While the high profile Williams and Brawner cases are cited here, there are many other cases that go unreported in the media. Further, many are not as clear cut. For legal purposes, it is difficult to prove which party originally had the virus, especially when multiple partners are involved. The first person to get tested and find out his or her status may shoulder the blame, even if he or she was actually infected by someone else who was not diagnosed until later. It also possible for people to use the legal system to seek revenge against former partners who are HIV-positive.[i]
Laws that criminalize HIV exposure may have the paradoxical effect of increasing transmission. Research does not support the idea that the law plays a role in anyone’s sexual behavior. Sexual activity is often impulsive and laws based on rational analysis therefore have a very limited impact. Getting tested for HIV, on the other hand, requires deliberation and effort. Laws that impose obligations on those who know their HIV-positive status and make it possible for this status to be made public and used against them in prosecution may deter testing.[ii]
While there should be legal options for extreme cases like Nushawn Williams, criminalization is not a very useful tool in the fight against HIV/AIDS. We would hope that those with HIV do the right thing and be honest with their sexual partners. However, legally mandating that they do so is not an effective prevention tactic. At the end of the day, it is up to you to protect yourself.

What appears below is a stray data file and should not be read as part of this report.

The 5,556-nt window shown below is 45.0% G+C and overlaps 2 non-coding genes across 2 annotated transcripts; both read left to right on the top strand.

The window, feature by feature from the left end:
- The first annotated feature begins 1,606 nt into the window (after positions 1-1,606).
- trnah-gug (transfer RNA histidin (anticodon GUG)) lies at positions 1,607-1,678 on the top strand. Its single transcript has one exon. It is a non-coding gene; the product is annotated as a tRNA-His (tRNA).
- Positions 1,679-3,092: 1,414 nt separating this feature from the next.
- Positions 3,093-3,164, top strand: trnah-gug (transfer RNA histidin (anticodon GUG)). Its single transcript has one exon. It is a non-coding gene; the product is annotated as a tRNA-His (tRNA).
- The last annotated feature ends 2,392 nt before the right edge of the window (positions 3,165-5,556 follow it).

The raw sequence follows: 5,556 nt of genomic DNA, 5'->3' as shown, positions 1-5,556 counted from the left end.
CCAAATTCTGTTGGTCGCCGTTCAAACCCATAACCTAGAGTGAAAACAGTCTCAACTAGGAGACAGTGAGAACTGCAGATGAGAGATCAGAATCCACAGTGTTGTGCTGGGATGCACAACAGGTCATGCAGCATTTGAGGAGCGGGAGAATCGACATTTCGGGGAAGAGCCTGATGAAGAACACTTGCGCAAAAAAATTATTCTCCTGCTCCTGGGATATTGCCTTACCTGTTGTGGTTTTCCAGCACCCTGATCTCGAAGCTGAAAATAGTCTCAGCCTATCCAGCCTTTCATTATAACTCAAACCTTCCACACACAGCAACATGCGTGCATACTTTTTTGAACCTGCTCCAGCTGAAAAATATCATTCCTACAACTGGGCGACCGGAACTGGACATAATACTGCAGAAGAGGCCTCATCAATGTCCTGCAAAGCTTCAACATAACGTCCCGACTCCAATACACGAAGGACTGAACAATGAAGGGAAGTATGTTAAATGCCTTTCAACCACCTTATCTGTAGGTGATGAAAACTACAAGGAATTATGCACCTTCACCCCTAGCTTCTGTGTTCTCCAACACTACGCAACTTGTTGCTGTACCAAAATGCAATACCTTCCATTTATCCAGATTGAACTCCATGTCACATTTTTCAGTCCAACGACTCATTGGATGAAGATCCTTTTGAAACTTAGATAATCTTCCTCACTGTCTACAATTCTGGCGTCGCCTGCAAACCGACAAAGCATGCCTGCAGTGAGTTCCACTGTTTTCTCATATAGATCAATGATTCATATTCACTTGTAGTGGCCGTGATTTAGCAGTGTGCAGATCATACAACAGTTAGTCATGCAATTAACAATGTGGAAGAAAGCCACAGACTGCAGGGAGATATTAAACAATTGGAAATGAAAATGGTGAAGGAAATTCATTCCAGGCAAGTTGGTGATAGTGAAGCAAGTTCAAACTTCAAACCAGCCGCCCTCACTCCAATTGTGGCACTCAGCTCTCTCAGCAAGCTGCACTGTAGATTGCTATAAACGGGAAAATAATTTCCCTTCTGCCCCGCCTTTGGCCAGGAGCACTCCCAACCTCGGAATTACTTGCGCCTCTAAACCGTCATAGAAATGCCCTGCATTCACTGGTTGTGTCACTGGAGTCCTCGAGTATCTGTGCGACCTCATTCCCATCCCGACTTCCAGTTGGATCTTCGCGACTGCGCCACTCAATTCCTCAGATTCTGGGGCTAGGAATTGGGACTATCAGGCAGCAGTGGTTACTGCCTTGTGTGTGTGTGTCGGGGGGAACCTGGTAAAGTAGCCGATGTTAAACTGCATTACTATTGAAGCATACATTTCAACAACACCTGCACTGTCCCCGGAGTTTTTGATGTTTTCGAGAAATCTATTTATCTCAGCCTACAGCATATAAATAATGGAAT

Here’s what you can do:
1. Get tested
2. Have your partner to do the same
3. Always ask what someone’s status is before a sexual encounter
4. Be honest about your own status
5. Don’t go through with it if you don’t trust them to tell you the truth or you’re not willing to take the risk
6. Use protection
To find an HIV testing site near you, please go to http://www.hivtest.org/
GET DOWN Youth Blogger
[ii] Richard Elliott. Criminal Law, Public Health, and HIV Transmission: A Policy Options Paper. http://data.unaids.org/publications/IRC-pub02/jc733-criminallaw_en.pdf
[i] Darren Sands. “25 to Life: In New Film, Man with AIDS Confesses Unprotected Past.” http://loop21.com/life/coming-clean-hiv-postive-man-confronts-lives-he-destroyed
[i] Michael Cooper. “Drifter Says He Had Sex with up to 300.” http://www.nytimes.com/1999/07/29/nyregion/drifter-says-he-had-sex-with-up-to-300.html
[ii] Jennifer Frey. “Jamestown and the Story of 'Nushawn's Girls.'” http://www.washingtonpost.com/wp-srv/style/features/jamestown0601.htm
[iii] Richard Perez-Pena. “Two Births Lengthen List in One-Man HIV Spree.” http://www.nytimes.com/1998/01/29/nyregion/two-births-lengthen-list-in-one-man-hiv-spree.html
[v] American Civil Liberties Union. State Criminal Statutes on HIV Transmission—2008. http://www.aclu.org/files/images/asset_upload_file292_35655.pdf